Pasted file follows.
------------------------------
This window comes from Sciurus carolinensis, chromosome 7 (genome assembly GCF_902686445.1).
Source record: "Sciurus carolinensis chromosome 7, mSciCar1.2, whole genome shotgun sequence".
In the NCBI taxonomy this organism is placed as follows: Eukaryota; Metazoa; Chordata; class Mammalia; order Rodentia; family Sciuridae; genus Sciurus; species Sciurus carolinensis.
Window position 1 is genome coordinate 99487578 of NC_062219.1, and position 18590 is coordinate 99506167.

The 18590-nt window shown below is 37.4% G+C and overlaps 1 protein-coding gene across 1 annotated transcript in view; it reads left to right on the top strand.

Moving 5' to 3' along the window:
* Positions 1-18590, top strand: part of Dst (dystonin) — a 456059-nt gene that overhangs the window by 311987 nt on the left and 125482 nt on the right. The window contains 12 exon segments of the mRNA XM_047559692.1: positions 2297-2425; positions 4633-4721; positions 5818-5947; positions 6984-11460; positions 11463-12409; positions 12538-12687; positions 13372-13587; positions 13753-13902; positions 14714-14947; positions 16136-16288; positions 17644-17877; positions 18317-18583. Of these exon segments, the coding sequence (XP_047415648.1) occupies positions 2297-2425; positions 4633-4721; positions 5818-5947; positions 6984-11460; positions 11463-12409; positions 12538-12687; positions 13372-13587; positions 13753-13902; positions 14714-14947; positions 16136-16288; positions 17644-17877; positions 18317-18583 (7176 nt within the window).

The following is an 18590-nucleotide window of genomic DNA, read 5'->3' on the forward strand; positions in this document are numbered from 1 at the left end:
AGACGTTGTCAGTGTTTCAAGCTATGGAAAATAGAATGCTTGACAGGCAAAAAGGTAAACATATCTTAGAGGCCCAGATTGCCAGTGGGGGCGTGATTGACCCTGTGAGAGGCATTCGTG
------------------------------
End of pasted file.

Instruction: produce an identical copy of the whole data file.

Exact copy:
This window comes from Sciurus carolinensis, chromosome 7 (genome assembly GCF_902686445.1).
Source record: "Sciurus carolinensis chromosome 7, mSciCar1.2, whole genome shotgun sequence".
In the NCBI taxonomy this organism is placed as follows: Eukaryota; Metazoa; Chordata; class Mammalia; order Rodentia; family Sciuridae; genus Sciurus; species Sciurus carolinensis.
Window position 1 is genome coordinate 99487578 of NC_062219.1, and position 18590 is coordinate 99506167.

The 18590-nt window shown below is 37.4% G+C and overlaps 1 protein-coding gene across 1 annotated transcript in view; it reads left to right on the top strand.

Moving 5' to 3' along the window:
* Positions 1-18590, top strand: part of Dst (dystonin) — a 456059-nt gene that overhangs the window by 311987 nt on the left and 125482 nt on the right. The window contains 12 exon segments of the mRNA XM_047559692.1: positions 2297-2425; positions 4633-4721; positions 5818-5947; positions 6984-11460; positions 11463-12409; positions 12538-12687; positions 13372-13587; positions 13753-13902; positions 14714-14947; positions 16136-16288; positions 17644-17877; positions 18317-18583. Of these exon segments, the coding sequence (XP_047415648.1) occupies positions 2297-2425; positions 4633-4721; positions 5818-5947; positions 6984-11460; positions 11463-12409; positions 12538-12687; positions 13372-13587; positions 13753-13902; positions 14714-14947; positions 16136-16288; positions 17644-17877; positions 18317-18583 (7176 nt within the window).

The following is an 18590-nucleotide window of genomic DNA, read 5'->3' on the forward strand; positions in this document are numbered from 1 at the left end:
AGACGTTGTCAGTGTTTCAAGCTATGGAAAATAGAATGCTTGACAGGCAAAAAGGTAAACATATCTTAGAGGCCCAGATTGCCAGTGGGGGCGTGATTGACCCTGTGAGAGGCATTCGTG